The four essays in this special section feature recent work in South East Asian architectural and urban history that de-centres the nation-state as the primary subject of history by disclosing what has been excluded from or hidden in the grand narratives of nationalism. Responding to calls to move away from the geographical boundedness of Area Studies while stimulating interdisciplinary dialogue, it positions the built environment as a common archive used by scholars across disciplines to examine the buildings and spaces that accompany and structure everyday life. Infrastructure, informal settlements and ephemeral shrines occupy the attention of these scholars, while palaces and monuments–the privileged architectural leitmotifs of progress and development–are read against the grain to disclose their hidden violence. Together, they point not only to the cultural diversity of South East Asia that lies hidden beneath the veneer of the nation-state, but also open up new ways of studying the complex relations that underlie the seemingly solid facades of the built environment.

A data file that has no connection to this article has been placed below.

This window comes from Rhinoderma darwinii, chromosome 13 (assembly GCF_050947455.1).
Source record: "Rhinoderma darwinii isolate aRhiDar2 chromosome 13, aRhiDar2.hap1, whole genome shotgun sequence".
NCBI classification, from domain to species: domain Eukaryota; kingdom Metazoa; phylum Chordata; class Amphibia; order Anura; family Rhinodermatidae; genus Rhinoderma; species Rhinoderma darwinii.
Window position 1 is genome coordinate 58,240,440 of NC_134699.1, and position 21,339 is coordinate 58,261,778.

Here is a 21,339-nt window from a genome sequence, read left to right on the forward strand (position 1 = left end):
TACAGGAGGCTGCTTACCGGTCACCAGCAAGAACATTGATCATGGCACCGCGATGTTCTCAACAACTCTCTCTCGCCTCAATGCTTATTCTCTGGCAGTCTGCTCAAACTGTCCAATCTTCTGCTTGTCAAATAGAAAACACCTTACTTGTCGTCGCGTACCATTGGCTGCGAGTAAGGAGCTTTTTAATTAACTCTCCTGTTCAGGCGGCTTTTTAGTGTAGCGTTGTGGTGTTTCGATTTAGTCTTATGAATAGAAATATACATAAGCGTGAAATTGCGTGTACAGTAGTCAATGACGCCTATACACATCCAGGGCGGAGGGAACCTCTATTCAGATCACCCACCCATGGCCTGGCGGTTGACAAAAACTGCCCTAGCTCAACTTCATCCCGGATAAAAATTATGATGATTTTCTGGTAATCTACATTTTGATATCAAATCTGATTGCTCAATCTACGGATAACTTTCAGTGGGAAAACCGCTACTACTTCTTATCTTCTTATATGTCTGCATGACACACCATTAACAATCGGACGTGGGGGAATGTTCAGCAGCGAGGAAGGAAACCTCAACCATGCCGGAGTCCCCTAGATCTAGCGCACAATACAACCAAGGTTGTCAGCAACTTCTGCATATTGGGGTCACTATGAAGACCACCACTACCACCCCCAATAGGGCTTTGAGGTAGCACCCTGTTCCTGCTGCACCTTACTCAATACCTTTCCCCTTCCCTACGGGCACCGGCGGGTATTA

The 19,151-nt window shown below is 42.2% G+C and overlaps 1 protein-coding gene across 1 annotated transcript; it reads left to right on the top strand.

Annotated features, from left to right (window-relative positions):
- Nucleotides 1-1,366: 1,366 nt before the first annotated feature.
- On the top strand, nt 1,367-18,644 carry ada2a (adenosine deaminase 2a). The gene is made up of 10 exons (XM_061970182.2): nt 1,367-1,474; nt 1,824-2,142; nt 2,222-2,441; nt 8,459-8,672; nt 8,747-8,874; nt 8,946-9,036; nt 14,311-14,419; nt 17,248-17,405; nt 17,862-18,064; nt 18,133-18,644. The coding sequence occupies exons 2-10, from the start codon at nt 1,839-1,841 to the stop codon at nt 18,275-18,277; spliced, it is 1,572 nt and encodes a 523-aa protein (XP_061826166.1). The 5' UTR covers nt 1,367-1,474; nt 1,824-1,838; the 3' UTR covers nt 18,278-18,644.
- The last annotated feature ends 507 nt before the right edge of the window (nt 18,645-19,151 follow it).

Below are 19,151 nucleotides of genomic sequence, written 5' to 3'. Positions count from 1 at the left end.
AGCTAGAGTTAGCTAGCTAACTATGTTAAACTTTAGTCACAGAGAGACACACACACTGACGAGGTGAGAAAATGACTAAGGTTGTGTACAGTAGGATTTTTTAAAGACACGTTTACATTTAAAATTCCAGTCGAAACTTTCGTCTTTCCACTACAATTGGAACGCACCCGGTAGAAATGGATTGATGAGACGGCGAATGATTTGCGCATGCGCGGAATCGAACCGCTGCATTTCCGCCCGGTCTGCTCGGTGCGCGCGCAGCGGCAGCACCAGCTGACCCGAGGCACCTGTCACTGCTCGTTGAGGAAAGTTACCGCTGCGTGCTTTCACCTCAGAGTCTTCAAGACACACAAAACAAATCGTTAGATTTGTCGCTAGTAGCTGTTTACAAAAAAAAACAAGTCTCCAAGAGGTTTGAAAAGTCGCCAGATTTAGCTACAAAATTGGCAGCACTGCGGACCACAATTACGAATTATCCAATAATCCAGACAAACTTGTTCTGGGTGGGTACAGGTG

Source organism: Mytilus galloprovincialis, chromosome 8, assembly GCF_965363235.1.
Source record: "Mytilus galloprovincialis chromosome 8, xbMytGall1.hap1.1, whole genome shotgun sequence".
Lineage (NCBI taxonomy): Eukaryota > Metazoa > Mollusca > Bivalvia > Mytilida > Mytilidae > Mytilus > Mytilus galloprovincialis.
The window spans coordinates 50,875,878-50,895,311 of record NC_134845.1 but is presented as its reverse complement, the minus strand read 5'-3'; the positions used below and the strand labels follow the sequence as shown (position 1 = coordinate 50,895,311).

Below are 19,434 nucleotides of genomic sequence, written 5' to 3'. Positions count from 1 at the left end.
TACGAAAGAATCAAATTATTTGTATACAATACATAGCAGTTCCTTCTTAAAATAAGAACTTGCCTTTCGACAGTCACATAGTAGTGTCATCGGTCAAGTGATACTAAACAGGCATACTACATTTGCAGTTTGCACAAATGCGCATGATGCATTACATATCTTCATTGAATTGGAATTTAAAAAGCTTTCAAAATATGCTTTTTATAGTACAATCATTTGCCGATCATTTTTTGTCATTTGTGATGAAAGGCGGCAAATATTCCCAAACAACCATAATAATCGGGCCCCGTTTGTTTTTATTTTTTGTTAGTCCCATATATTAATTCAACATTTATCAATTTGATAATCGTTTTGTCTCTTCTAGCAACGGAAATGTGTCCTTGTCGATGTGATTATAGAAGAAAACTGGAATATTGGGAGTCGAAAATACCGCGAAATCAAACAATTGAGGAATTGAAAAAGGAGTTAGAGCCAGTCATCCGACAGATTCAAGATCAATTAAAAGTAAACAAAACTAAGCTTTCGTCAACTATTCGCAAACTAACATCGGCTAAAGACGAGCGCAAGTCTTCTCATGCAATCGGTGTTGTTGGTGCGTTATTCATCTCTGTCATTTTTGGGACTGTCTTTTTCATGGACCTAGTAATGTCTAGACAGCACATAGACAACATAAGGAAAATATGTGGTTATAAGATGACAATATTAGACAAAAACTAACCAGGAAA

- built environment
ASJC Scopus subject areas
- Geography, Planning and Development
- Political Science and International Relations